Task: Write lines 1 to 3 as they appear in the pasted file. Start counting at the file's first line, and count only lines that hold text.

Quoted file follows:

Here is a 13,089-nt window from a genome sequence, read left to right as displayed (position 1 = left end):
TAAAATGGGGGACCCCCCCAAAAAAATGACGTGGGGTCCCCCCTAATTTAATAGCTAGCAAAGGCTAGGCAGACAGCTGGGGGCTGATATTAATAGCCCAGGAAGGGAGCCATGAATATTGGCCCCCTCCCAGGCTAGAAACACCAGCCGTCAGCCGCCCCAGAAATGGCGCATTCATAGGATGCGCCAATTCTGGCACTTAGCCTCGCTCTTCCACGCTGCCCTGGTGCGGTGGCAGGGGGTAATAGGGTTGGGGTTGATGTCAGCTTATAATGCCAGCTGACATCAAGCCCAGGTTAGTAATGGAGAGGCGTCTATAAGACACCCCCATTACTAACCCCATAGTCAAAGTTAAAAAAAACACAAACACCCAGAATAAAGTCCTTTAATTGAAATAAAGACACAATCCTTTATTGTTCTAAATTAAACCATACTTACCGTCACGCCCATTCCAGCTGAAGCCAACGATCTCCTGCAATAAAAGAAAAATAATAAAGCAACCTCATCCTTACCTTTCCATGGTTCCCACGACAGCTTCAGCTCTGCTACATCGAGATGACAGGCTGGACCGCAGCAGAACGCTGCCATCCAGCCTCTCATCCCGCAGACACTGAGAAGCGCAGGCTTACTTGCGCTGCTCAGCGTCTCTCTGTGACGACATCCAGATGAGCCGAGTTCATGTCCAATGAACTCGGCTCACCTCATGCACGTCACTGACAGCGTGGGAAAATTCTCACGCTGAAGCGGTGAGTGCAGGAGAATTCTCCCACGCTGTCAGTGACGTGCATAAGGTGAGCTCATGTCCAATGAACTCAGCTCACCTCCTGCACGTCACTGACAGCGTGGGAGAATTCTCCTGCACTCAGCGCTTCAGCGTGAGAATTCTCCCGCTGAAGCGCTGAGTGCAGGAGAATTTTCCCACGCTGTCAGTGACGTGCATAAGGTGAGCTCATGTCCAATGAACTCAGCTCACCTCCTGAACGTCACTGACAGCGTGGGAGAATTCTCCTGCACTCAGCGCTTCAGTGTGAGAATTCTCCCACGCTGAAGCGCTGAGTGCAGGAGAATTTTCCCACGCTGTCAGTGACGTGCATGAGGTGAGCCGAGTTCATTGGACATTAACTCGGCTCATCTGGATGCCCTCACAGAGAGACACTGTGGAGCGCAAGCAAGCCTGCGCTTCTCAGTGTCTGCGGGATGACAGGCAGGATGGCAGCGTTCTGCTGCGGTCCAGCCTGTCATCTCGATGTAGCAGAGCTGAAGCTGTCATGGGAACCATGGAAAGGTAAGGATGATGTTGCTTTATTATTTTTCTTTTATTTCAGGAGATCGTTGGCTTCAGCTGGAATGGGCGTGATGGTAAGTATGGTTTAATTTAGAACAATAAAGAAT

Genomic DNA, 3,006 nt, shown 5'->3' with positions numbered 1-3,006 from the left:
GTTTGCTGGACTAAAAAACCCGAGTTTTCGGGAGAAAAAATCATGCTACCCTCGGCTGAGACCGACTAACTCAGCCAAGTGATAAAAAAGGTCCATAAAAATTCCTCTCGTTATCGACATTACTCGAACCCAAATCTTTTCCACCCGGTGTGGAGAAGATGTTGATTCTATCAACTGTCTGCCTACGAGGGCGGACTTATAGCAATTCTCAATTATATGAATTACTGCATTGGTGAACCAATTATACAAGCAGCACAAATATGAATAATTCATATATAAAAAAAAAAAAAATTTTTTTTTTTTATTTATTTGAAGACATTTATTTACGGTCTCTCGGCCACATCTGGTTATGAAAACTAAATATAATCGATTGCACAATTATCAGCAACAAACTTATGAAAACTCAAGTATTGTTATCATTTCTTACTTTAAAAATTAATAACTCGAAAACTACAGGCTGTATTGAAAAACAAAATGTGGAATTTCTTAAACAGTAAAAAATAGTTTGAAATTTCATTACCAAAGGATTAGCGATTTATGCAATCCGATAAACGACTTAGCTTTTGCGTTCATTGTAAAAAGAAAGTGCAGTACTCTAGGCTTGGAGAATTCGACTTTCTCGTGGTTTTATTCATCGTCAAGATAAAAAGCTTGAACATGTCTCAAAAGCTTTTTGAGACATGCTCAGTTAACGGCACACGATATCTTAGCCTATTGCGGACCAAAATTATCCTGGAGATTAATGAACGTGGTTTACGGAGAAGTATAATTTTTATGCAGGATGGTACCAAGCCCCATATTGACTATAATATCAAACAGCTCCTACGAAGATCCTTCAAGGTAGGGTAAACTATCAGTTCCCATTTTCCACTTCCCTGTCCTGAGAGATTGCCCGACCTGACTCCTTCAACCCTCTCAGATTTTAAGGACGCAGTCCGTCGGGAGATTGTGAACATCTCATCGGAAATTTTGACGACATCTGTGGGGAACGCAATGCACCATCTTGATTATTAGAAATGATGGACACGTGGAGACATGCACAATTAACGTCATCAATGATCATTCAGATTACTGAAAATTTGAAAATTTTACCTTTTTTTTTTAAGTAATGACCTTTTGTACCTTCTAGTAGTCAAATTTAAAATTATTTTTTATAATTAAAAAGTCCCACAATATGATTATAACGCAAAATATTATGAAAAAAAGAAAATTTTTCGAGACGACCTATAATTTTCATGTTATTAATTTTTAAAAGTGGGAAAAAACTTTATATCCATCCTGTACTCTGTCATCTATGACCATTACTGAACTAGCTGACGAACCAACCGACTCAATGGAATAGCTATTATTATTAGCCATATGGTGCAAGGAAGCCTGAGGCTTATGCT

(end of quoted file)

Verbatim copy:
Here is a 13,089-nt window from a genome sequence, read left to right as displayed (position 1 = left end):
TAAAATGGGGGACCCCCCCAAAAAAATGACGTGGGGTCCCCCCTAATTTAATAGCTAGCAAAGGCTAGGCAGACAGCTGGGGGCTGATATTAATAGCCCAGGAAGGGAGCCATGAATATTGGCCCCCTCCCAGGCTAGAAACACCAGCCGTCAGCCGCCCCAGAAATGGCGCATTCATAGGATGCGCCAATTCTGGCACTTAGCCTCGCTCTTCCACGCTGCCCTGGTGCGGTGGCAGGGGGTAATAGGGTTGGGGTTGATGTCAGCTTATAATGCCAGCTGACATCAAGCCCAGGTTAGTAATGGAGAGGCGTCTATAAGACACCCCCATTACTAACCCCATAGTCAAAGTTAAAAAAAACACAAACACCCAGAATAAAGTCCTTTAATTGAAATAAAGACACAATCCTTTATTGTTCTAAATTAAACCATACTTACCGTCACGCCCATTCCAGCTGAAGCCAACGATCTCCTGCAATAAAAGAAAAATAATAAAGCAACCTCATCCTTACCTTTCCATGGTTCCCACGACAGCTTCAGCTCTGCTACATCGAGATGACAGGCTGGACCGCAGCAGAACGCTGCCATCCAGCCTCTCATCCCGCAGACACTGAGAAGCGCAGGCTTACTTGCGCTGCTCAGCGTCTCTCTGTGACGACATCCAGATGAGCCGAGTTCATGTCCAATGAACTCGGCTCACCTCATGCACGTCACTGACAGCGTGGGAAAATTCTCACGCTGAAGCGGTGAGTGCAGGAGAATTCTCCCACGCTGTCAGTGACGTGCATAAGGTGAGCTCATGTCCAATGAACTCAGCTCACCTCCTGCACGTCACTGACAGCGTGGGAGAATTCTCCTGCACTCAGCGCTTCAGCGTGAGAATTCTCCCGCTGAAGCGCTGAGTGCAGGAGAATTTTCCCACGCTGTCAGTGACGTGCATAAGGTGAGCTCATGTCCAATGAACTCAGCTCACCTCCTGAACGTCACTGACAGCGTGGGAGAATTCTCCTGCACTCAGCGCTTCAGTGTGAGAATTCTCCCACGCTGAAGCGCTGAGTGCAGGAGAATTTTCCCACGCTGTCAGTGACGTGCATGAGGTGAGCCGAGTTCATTGGACATTAACTCGGCTCATCTGGATGCCCTCACAGAGAGACACTGTGGAGCGCAAGCAAGCCTGCGCTTCTCAGTGTCTGCGGGATGACAGGCAGGATGGCAGCGTTCTGCTGCGGTCCAGCCTGTCATCTCGATGTAGCAGAGCTGAAGCTGTCATGGGAACCATGGAAAGGTAAGGATGATGTTGCTTTATTATTTTTCTTTTATTTCAGGAGATCGTTGGCTTCAGCTGGAATGGGCGTGATGGTAAGTATGGTTTAATTTAGAACAATAAAGAAT

Genomic DNA, 3,006 nt, shown 5'->3' with positions numbered 1-3,006 from the left: